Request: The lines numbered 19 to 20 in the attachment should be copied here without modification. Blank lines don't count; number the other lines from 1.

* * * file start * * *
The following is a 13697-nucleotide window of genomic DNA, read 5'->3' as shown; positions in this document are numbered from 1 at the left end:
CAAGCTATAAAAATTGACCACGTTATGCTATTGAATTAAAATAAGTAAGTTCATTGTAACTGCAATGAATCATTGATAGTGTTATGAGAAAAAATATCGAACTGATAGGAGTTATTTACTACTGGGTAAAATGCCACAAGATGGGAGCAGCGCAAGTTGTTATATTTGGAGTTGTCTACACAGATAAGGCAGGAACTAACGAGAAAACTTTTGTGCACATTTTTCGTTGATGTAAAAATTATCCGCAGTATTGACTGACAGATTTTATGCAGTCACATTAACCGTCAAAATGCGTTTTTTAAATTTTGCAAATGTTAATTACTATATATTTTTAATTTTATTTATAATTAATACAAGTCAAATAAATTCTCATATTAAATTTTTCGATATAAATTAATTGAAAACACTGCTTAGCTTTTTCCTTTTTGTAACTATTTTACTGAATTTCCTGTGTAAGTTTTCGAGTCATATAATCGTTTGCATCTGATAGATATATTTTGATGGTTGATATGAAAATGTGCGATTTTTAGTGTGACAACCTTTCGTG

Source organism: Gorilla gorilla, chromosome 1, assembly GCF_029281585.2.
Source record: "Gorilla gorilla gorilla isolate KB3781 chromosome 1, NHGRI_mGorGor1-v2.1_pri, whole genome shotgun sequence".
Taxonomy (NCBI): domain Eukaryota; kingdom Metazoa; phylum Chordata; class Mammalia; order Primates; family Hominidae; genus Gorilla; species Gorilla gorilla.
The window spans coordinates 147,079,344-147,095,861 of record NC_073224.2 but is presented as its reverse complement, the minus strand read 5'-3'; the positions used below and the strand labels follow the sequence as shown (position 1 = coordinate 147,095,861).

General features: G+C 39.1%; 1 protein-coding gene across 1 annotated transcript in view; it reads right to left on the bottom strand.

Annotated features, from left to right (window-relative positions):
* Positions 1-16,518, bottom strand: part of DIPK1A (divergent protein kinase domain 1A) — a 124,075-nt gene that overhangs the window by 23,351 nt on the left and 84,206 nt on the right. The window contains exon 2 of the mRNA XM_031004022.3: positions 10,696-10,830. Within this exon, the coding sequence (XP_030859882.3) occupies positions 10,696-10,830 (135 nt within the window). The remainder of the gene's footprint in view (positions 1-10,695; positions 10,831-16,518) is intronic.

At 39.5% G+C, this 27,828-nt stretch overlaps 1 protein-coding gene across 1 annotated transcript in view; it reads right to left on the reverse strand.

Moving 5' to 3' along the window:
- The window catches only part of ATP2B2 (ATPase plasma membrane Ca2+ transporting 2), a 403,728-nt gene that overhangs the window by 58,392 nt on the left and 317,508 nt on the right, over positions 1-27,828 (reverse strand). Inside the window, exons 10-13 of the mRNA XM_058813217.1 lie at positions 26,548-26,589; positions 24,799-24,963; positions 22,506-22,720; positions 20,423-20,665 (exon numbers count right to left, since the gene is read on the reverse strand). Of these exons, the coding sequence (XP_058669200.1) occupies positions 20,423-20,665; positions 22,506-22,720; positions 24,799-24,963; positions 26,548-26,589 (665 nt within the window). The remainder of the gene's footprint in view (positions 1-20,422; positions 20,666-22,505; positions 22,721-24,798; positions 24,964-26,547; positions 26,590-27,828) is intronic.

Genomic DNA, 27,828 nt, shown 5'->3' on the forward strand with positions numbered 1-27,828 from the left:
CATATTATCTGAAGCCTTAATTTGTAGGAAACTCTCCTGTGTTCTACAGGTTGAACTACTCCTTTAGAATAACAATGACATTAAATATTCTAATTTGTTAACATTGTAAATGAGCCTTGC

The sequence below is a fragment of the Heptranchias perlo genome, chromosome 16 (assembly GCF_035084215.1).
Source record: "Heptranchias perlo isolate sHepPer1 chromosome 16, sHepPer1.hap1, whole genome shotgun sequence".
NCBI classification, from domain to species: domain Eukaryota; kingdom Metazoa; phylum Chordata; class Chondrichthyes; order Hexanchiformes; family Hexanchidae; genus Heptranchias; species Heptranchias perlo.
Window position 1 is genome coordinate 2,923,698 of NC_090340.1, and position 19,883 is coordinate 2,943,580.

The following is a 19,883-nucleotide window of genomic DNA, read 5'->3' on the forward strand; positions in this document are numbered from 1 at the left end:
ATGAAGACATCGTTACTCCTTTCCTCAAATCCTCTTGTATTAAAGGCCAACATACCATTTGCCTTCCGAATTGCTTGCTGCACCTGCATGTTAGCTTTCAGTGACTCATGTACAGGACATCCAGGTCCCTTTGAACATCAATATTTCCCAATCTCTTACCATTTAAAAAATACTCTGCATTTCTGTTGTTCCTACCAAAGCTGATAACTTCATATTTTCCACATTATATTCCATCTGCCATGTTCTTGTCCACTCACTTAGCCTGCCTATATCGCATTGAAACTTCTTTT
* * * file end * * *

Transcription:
The following is a 19,883-nucleotide window of genomic DNA, read 5'->3' on the forward strand; positions in this document are numbered from 1 at the left end:
ATGAAGACATCGTTACTCCTTTCCTCAAATCCTCTTGTATTAAAGGCCAACATACCATTTGCCTTCCGAATTGCTTGCTGCACCTGCATGTTAGCTTTCAGTGACTCATGTACAGGACATCCAGGTCCCTTTGAACATCAATATTTCCCAATCTCTTACCATTTAAAAAATACTCTGCATTTCTGTTGTTCCTACCAAAGCTGATAACTTCATATTTTCCACATTATATTCCATCTGCCATGTTCTTGTCCACTCACTTAGCCTGCCTATATCGCATTGAAACTTCTTTT